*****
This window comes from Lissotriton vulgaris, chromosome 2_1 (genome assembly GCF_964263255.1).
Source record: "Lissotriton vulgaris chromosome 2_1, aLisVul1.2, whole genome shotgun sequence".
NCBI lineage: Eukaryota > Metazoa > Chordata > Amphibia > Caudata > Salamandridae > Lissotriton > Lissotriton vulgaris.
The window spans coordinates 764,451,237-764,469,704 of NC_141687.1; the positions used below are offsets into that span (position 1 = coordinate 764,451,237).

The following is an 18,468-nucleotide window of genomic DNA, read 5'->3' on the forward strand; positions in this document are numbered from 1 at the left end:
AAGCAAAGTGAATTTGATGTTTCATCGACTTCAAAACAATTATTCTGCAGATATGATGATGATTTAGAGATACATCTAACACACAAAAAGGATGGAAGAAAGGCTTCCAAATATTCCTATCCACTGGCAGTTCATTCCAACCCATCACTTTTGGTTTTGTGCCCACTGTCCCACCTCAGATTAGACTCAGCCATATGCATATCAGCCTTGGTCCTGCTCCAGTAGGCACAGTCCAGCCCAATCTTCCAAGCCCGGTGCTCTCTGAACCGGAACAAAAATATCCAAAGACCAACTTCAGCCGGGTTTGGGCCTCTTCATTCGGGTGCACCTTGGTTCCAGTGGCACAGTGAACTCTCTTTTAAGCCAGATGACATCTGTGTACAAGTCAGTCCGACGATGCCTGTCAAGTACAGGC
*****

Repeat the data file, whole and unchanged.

This window comes from Lissotriton vulgaris, chromosome 2_1 (genome assembly GCF_964263255.1).
Source record: "Lissotriton vulgaris chromosome 2_1, aLisVul1.2, whole genome shotgun sequence".
NCBI lineage: Eukaryota > Metazoa > Chordata > Amphibia > Caudata > Salamandridae > Lissotriton > Lissotriton vulgaris.
The window spans coordinates 764,451,237-764,469,704 of NC_141687.1; the positions used below are offsets into that span (position 1 = coordinate 764,451,237).

The following is an 18,468-nucleotide window of genomic DNA, read 5'->3' on the forward strand; positions in this document are numbered from 1 at the left end:
AAGCAAAGTGAATTTGATGTTTCATCGACTTCAAAACAATTATTCTGCAGATATGATGATGATTTAGAGATACATCTAACACACAAAAAGGATGGAAGAAAGGCTTCCAAATATTCCTATCCACTGGCAGTTCATTCCAACCCATCACTTTTGGTTTTGTGCCCACTGTCCCACCTCAGATTAGACTCAGCCATATGCATATCAGCCTTGGTCCTGCTCCAGTAGGCACAGTCCAGCCCAATCTTCCAAGCCCGGTGCTCTCTGAACCGGAACAAAAATATCCAAAGACCAACTTCAGCCGGGTTTGGGCCTCTTCATTCGGGTGCACCTTGGTTCCAGTGGCACAGTGAACTCTCTTTTAAGCCAGATGACATCTGTGTACAAGTCAGTCCGACGATGCCTGTCAAGTACAGGC